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With more than one million books and periodicals in over 50 languages, the collection includes works from the 16th century to the latest publications in print and electronic form.

 

Leica View from St Jamess Square Garden 2The London Library at 175

May 2016 promises to be a special time to celebrate the world of words, ideas and literary invention as The London Library – one of the world’s great literary institutions - gears up for its 175th anniversary.

On Tuesday 3rd May 2016, the Library will be marking 175 years since its foundation in 1841 by Thomas Carlyle and by founder members including Charles Dickens, Harriet Martineau, William Gladstone and John Stuart Mill.

The Library has been at the heart of literary life ever since and its miles of atmospheric bookshelves have provided a unique resource for thousands of members - including an extraordinary roll-call of the world’s leading writers and thinkers.

 

Words In The Square literary celebration

To celebrate its unique impact on the literary and cultural fabric of Britain the Library will be hosting a special three-day literary celebration in May, curated by leading writer and director James Runcie and celebrated social historian David Kynaston.

The Words In The Square celebration will run between 6th-8th May in St James’s Square - one of London’s most picturesque squares and the Library’s home since 1845. For three days a luxury marquee, capable of seating up to 350 people at a time, will play host to debates and discussions involving some of the most familiar names on the contemporary literary scene.

Some 50 high profile contributors – the majority of whom are Library members – will participate in sixteen separate events offering personal insights on literature, history, art, comedy, science and the creative process. Featured names include Antony Beevor, Eleanor Bron, Craig Brown, Andrew Graham Dixon, Sebastian Faulks, Philippa Gregory, Susan Greenfield, Max Hastings, Ian Hislop, Victoria Hislop, Tom Holland, Nick Hornby, Bettany Hughes, Alan Johnson, Tim Rice, Simon Schama, Elif Shafak, Claire Tomalin and Joanna Trollope, among many others.

The current programme outline is contained below and the final programme will be published in early February. Tickets for Words In The Square events will go on sale in early February with proceeds going towards supporting the Library, its extraordinary building and its amazing collection of over one million books.

Throughout the Words In The Square celebration, ticketed tours of the Library will give visitors an additional opportunity to find out about the Library’s fascinating history and the unique resources that can be found on its 17 miles of shelves. London Library members can also enjoy a special evening reception in the St James’s Square marquee on the 5th May.

Tom Stoppard, President of The London Library concluded, “Words In The Square is a three-day celebration of wit, wisdom and ideas, bringing together an exciting range of contemporary writers and thinkers. For 175 years The London Library has played a unique role in supporting literature, learning and creativity, and I am delighted that we - and the thousands of visitors we wish to welcome to St. James’s Square in May - will be able to mark this anniversary in such splendid company”.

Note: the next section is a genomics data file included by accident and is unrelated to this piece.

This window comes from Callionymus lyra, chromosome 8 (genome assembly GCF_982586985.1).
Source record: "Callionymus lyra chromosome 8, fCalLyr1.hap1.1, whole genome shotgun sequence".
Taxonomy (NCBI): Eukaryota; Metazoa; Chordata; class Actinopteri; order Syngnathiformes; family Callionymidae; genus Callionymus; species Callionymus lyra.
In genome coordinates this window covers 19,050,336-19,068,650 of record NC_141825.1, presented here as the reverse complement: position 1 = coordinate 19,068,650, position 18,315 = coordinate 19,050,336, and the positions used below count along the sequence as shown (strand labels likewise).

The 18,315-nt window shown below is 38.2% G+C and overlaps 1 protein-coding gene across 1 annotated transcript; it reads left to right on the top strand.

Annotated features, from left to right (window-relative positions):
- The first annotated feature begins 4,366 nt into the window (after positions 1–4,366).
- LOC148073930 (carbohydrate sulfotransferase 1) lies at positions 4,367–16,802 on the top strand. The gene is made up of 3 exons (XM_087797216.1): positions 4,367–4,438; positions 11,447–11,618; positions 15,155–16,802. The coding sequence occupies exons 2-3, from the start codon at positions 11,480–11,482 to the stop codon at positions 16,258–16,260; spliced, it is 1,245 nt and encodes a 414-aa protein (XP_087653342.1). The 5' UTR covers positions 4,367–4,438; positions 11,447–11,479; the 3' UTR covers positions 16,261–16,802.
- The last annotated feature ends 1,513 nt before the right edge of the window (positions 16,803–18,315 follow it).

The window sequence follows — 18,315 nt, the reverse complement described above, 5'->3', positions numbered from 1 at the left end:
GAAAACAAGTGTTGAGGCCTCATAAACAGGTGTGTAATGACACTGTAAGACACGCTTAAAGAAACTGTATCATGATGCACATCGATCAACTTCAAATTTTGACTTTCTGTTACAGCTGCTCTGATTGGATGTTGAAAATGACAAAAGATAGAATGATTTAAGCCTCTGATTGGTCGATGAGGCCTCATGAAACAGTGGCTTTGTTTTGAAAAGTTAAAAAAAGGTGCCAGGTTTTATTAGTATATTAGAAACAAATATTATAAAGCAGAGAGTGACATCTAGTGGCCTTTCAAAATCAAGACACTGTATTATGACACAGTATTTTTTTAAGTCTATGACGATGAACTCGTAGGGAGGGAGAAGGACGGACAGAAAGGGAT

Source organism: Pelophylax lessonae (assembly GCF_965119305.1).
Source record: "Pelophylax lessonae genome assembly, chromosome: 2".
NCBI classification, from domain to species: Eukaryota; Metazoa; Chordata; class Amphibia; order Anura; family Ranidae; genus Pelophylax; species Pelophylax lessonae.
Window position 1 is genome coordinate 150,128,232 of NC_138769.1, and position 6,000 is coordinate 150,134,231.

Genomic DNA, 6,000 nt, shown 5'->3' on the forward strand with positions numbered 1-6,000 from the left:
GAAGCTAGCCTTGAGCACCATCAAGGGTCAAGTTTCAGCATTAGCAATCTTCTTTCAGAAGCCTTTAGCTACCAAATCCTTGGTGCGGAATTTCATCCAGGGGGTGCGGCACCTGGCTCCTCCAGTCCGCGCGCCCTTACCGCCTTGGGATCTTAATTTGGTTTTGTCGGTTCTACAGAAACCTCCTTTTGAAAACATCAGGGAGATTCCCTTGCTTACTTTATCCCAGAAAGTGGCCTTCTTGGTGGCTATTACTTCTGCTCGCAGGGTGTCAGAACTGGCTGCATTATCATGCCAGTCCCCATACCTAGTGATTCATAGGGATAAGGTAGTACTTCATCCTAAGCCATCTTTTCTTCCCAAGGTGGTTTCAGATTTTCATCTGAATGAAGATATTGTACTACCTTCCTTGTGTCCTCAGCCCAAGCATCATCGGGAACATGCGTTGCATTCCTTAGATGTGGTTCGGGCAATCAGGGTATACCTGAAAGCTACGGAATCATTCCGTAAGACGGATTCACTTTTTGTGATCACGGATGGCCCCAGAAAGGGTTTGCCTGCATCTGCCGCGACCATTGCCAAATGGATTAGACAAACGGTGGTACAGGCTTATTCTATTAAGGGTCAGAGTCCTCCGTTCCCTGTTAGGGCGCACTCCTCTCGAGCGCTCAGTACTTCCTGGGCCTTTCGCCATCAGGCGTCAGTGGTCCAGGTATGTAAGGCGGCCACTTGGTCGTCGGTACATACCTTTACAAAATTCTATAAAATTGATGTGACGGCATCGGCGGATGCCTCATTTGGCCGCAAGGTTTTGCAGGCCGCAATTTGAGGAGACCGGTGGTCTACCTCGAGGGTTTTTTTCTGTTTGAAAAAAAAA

Words In The Square - Programme Outline

The following outline reflects the programme that has been created to date and some events and speakers may be subject to change. The final programme will be published in early February.

Friday 6th May

  • 1841 – Diane Atkinson, Ian Hislop, David Kynaston, Lucy Lethbridge, Claire Tomalin and Jerry White come together to discuss different aspects of Britain and London 175 years ago
  • Who needs the classics? – Charlotte Higgins, Tom Holland and Bettany Hughes look at how the classical world can help us make sense of the present
  • Science and Serendipity – Susan Greenfield, Roger Kneebone and Jenny Uglow on how research sometimes depends on unexpected discovery as much as planned application
  • World War II to Daesh – Antony Beevor on how war has changed
  • Why I Write – Victoria Hislop, Nick Hornby, Elif Safak and Joanna Trollope reflect on their personal motivations for writing
  • The day concludes with a special evening feature by London Library President, Sir Tom Stoppard

Saturday 7th May

  • To Be Continued… - Sebastian Faulks and Sophie Hannah look at Series and Continuity Novels
  • The Golden Age of Murder – Simon Brett, James Runcie and Kate Summerscale on great crime writers
  • The Art of Turner – Andrew Graham Dixon explores the work of JMW Turner
  • Cricket & Literature – Ramachandra Guha, Emma John and Tim Rice look at the enduring literary appeal of cricket
  • Memoir – Alan Johnson, Candia McWilliam and William Waldegrave provide their personal perspective on the craft of memoir writing
  • An Evening of Satire – Craig Brown is joined by special guests including Eleanor Bron for an evening celebrating the noble art of satire

Sunday 8th May

  • London & The Blitz – Lara Feigel, Juliet Gardiner and Max Hastings explore how London was affected by the Blitz
  • Desert Island Books - Ned Beauman, Philippa Gregory, Deborah Levy and Sara Wheeler discuss their favourite reads
  • Building a Character - Simon Callow, Lee Hall and Harriet Walter on bringing characters to life
  • The day concludes with a special feature by historian Simon Schama

"THIS FEAST HALL OF KNOWLEDGE"

Susannah Lipscomb

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